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By Josh Weiss
I’m often asked by other entrepreneurs how I grew my public-relations business and how I gain new clients. There are several examples I can share, but I usually start with one answer they don’t expect. I talk about the importance of attending networking events.
What’s great about networking events is that they work for you no matter if you’re a new business or one with a long history. You can be a novice or an expert, yet you potentially have the same opportunity to meet meaningful contacts as every other person in the room.
Before I walk into a networking event, I pump myself up with a simple thought: There’s one person in the room that I’m supposed to meet. That person may someday in the future refer me to someone who becomes a client, or he or she may directly become a client themselves. The hard part is figuring out who in the room it is that I need to meet. Further complicating the task is that I’m only going to stay an hour or two at the event. Meaning, I need to be efficient to meet as many people as I can before I leave.
To meet your goals and get the most out of networking events, here are eight networking tips that have worked for me and can work for you, regardless of if you’re new to networking or consider yourself an expert.
1. Network like you’re snorkeling
If you’re snorkeling and you swim out in a group, you might scare away the fish instead of attracting them. In comparison, if you go off on your own and remain still, the fish will come to you. If you’re uncomfortable walking up to strangers, plant yourself at a waist-high bar table in a traffic-heavy area of the room and people will start introducing themselves to you.
2. Look for people standing by themselves at a table or along the wall
Everyone attending a networking event is there to meet people. If you don’t know where to go or whom to talk to, look for people waiting for someone to walk up to them. They’ll appreciate that you took the first step.
3. Follow the KISS Method
Not that kind of kiss! KISS: Keep It Simple Stupid. You’re not trying to get a date or impress anyone, so don’t worry about having a smart pick-up line. “Hi my name is…” is a fine opener. Have a simple back-up question like “Have you been to this event before?” or “Are you excited for the big sports game this week?” to try and get a conversation started. Don’t talk about work; that’ll come soon enough on its own. Just try to make a personal connection when first meeting someone.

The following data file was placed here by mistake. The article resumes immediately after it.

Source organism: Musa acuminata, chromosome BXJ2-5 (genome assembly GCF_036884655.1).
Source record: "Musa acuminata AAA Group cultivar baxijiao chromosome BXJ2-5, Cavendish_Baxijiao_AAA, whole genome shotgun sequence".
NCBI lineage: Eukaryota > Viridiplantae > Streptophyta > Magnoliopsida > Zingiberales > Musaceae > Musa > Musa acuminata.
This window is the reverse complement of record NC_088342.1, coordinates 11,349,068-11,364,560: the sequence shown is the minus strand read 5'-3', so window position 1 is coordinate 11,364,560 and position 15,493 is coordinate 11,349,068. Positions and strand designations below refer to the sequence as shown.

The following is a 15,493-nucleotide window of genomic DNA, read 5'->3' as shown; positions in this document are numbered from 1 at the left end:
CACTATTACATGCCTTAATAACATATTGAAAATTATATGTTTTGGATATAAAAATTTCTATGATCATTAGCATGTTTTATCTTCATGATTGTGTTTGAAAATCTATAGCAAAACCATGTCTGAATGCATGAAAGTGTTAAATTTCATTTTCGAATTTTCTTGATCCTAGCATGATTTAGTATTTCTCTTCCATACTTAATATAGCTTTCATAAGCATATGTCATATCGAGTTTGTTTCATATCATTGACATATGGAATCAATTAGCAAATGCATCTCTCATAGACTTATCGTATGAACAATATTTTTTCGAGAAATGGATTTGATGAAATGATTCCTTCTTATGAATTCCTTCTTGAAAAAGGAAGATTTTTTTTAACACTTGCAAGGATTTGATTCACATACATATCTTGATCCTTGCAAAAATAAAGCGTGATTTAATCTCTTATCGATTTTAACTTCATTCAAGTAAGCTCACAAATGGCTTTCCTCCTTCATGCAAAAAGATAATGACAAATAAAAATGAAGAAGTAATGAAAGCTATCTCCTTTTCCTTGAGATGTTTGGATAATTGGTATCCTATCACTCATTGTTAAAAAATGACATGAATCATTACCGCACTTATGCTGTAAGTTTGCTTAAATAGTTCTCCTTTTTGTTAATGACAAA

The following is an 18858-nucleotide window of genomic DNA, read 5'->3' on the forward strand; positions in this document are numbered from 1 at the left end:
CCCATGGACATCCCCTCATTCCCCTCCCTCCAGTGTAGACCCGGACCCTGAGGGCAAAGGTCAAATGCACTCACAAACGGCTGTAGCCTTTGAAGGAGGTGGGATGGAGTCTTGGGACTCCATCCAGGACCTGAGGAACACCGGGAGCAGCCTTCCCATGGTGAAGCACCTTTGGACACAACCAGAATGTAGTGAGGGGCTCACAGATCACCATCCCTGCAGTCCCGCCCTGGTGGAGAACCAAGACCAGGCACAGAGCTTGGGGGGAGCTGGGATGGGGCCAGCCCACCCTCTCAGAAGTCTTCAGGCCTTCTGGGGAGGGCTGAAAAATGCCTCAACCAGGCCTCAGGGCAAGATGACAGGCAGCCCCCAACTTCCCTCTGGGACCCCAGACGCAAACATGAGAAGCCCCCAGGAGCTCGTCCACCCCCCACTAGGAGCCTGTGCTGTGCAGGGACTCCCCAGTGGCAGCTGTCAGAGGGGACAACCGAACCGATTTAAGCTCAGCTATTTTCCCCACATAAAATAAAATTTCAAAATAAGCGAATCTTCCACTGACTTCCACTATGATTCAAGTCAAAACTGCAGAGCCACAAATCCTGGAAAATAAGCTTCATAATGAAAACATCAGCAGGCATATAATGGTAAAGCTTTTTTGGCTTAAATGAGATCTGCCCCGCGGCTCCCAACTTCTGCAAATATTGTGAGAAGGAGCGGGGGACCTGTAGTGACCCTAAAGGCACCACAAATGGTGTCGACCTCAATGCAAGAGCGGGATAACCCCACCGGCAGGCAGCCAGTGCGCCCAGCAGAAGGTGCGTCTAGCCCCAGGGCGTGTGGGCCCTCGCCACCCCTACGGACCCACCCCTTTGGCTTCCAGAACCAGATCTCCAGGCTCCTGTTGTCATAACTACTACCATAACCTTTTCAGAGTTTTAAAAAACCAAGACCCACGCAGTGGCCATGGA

4. The shorter the better
The point of a networking event is to talk to as many people as possible, so don’t stay with anyone too long. Five to ten minutes should be the max. If you’re only talking to one person, invite him or her to join you in walking over to a bigger group. If you’re already in a bigger group, it’s often easy to pivot your body to welcome others in or get someone else in your line of sight and quickly take a few steps towards him or her to move into the next closest group. No one will be offended that you didn’t say goodbye, especially if he or she is in the middle of a conversation with someone else when you slip away.
5. Focus on the connection, not the sale
No one is going to buy what you’re selling during the networking event. Your goal is to make a connection so that you can follow up with the person after the event. Let him or her talk as much as possible. The more you learn about the person, the stronger the connection and, likely, the more he or she will like you.
6. Collect business cards selectively
It’s not a contest to get or give out the most business cards. You’re only looking for cards from people you think you might want to talk to again. The reason may simply be that you liked talking to them, or you hope to do business with them, or that they might be a good referral source for you. After you take someone’s card, write down something from the conversation on the back so that you can email the person about it later. It can be a favorite sports team or something the person said about his or her kids.
7. Give out business cards thoughtfully
Every card you give out might get you added to another email list or result in you getting calls where they try to sell you on their product. If you someone asks for your card, you likely need to give it out of courtesy. That doesn’t mean you need to offer your card to someone if you have no interest in talking to the person again.
8. Shake hands with the important people
You don’t need to know the person or even have a conversation with them. If you see an elected official, the event host or an important business leader in the room, be sure to shake his or her hand. Just walk up when he or she is talking to someone else, put your hand out and say it’s nice seeing him or her at the event and walk away. He or she will assume you’ve met in the past and that he or she simply forgot your name. After a few events of doing this, that person will start to recognize your face, and before you know it, will be walking up to you and striking up a conversation.
Networking is a long game, not about closing a sale immediately. The best networkers are consistent and repetitive, but not pushy. Going to the same event month after month, saying hello to the same people and ultimately getting remembered should be the goal when attending networking events. It’s only once you’re truly remembered that the people you build relationships with are more likely to really pay attention to what it is you do, and only then will they work to figure out a way to work with you because they finally feel like they know (and trust) you.
And most importantly, smile! You’re supposed to be having fun at these events! So get out there, relax, shake hands and enjoy the experience.